By Landry Leatherwood, Baylor University Intern
The Education Foundation at Midway Independent School District aims to create resources for projects that enhance the quality of education throughout the district, and with the recent grant, Printing Tools for Assistive Technology, the Foundation has done just that. Through the funding of a 3D printer, the Foundation has now made more possible effective communication,
accessibility, learning and fullness of life for kids with disabilities.
Printing Tools for Assistive Technology is a district-wide grant that was awarded last year to Midway’s Chelsi Hansen, an 11-year staff member who once served as a speech pathologist at elementary schools in the district, but now serves as the assistant technology specialist. Working closely with students that have disabilities throughout the district, Hansen realized their need for tools that would increase their access to learning.
“Just because a kid can’t tap on an icon on their iPad appropriately, doesn’t mean we shouldn’t give it to them,” Hansen said. “How can we fix it so that we can?”
The printer produces 3D plastic “tools” that increase the function and access of learning to students who have difficulty with motor skills, language and other disabilities. With the 3D printer, producing most of the assistive tools costs less than a dollar, making the trial and error of the tools more affordable than ordering specific tools for each different need.
“We want to be good stewards of the money that Midway ISD has in the Special Education department,” Hansen said. “Having that flexibility to kind of ‘trial and error’ is one of the things that I saw [in the grant].”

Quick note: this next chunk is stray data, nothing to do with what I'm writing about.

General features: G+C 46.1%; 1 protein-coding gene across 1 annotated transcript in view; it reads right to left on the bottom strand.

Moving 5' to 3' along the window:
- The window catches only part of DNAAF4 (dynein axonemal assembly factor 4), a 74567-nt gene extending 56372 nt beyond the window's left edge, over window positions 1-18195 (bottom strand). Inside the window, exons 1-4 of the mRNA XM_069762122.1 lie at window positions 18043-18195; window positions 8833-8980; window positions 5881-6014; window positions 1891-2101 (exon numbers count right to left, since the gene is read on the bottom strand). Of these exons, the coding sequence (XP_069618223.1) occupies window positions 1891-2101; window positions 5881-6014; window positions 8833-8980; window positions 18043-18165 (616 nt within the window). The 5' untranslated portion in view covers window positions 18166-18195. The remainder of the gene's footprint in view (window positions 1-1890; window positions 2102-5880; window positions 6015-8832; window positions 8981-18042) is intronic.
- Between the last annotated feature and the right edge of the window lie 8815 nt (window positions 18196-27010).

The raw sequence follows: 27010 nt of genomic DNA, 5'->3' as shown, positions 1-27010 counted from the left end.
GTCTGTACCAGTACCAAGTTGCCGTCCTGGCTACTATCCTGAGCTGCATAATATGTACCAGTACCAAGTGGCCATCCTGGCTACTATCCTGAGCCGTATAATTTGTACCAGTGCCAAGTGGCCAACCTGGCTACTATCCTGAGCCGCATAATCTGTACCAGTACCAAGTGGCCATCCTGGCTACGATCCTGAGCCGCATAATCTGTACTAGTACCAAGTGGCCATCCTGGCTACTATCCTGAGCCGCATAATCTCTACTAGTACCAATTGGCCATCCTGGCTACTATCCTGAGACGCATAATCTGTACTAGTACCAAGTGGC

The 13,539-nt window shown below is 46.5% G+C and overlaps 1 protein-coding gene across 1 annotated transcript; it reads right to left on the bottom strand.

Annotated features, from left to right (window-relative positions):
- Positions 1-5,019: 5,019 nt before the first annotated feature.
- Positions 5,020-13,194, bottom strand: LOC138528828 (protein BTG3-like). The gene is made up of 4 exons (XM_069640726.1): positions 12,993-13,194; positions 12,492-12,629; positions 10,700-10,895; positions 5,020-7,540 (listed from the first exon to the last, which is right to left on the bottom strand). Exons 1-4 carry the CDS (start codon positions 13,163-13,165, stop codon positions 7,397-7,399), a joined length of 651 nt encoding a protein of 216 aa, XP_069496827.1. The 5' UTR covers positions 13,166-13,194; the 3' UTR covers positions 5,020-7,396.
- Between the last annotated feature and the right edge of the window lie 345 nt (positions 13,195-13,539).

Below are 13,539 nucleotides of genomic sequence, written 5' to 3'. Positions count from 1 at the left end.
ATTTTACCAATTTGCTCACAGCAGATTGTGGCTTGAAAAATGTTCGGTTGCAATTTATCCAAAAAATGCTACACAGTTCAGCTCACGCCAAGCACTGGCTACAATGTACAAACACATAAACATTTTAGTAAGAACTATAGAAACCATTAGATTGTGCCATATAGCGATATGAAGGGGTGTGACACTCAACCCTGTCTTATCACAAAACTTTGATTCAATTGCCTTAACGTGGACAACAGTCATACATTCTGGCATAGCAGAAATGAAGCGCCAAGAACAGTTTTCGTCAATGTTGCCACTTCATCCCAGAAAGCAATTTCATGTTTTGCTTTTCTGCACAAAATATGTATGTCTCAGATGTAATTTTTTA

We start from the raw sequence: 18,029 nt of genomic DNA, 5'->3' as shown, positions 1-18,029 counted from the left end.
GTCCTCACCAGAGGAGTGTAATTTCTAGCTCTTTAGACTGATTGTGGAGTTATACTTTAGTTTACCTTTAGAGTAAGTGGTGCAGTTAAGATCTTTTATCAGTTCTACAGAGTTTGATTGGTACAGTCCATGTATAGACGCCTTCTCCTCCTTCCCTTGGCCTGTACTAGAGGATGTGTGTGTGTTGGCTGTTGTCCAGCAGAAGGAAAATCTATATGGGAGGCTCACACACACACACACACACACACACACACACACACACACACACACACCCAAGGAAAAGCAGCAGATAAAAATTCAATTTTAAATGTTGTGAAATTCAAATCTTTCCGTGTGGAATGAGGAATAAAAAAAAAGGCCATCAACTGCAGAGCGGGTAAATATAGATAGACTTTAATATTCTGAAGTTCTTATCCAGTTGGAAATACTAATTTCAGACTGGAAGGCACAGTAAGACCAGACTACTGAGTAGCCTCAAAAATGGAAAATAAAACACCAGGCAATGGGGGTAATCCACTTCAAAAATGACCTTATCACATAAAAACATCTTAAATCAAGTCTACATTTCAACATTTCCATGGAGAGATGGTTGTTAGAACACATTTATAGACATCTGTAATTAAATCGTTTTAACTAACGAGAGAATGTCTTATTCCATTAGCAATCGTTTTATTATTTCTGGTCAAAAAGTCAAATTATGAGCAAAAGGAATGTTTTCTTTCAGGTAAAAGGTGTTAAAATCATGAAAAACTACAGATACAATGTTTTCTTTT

For Hansen, the grant has opened up doors for the Special Education department and given the district the ability to create equal opportunity for those students to participate in age or grade-level activities that they once couldn’t. The printer has created iPad key guards for students with fine-motor difficulties, pencil grips for students that struggle holding and controlling small
objects like pencil and even tactile cubes for children that have vision impairment to use in learning and communicating.
Hansen’s willingness to help the Midway students and her passion behind this grant program has been the force behind its success. Many kids are extremely pleased and comfortable with the tools that Hansen has created for them, helping ease the difficulty in everyday tasks that were once difficult.
“They love it,” Hansen said. “But in general, I feel like if you give them access or a way to use something that was out of their reach before it is impactful, and they feel empowered by that.”
Hansen expressed gratitude to the Foundation’s support that has helped provide an affordable and effective tool that has reinvented learning for students that once had accessibility difficulty with expensive or unknown solutions.
“Funding this grant, has and will continue to provide support and equipment for students for years to come,” Hansen said. “This grant gives me, and the other specialists I work with the chance to…help our students in special education access classroom materials and activities just
like their peers!”
This grant was provided by the Midway ISD Education Foundation and named in memory of founding MEF Director Anita Rolf and in honor of Dr. Howard Rolf. If you would like to know more about the Education Foundation, please visit their webpage at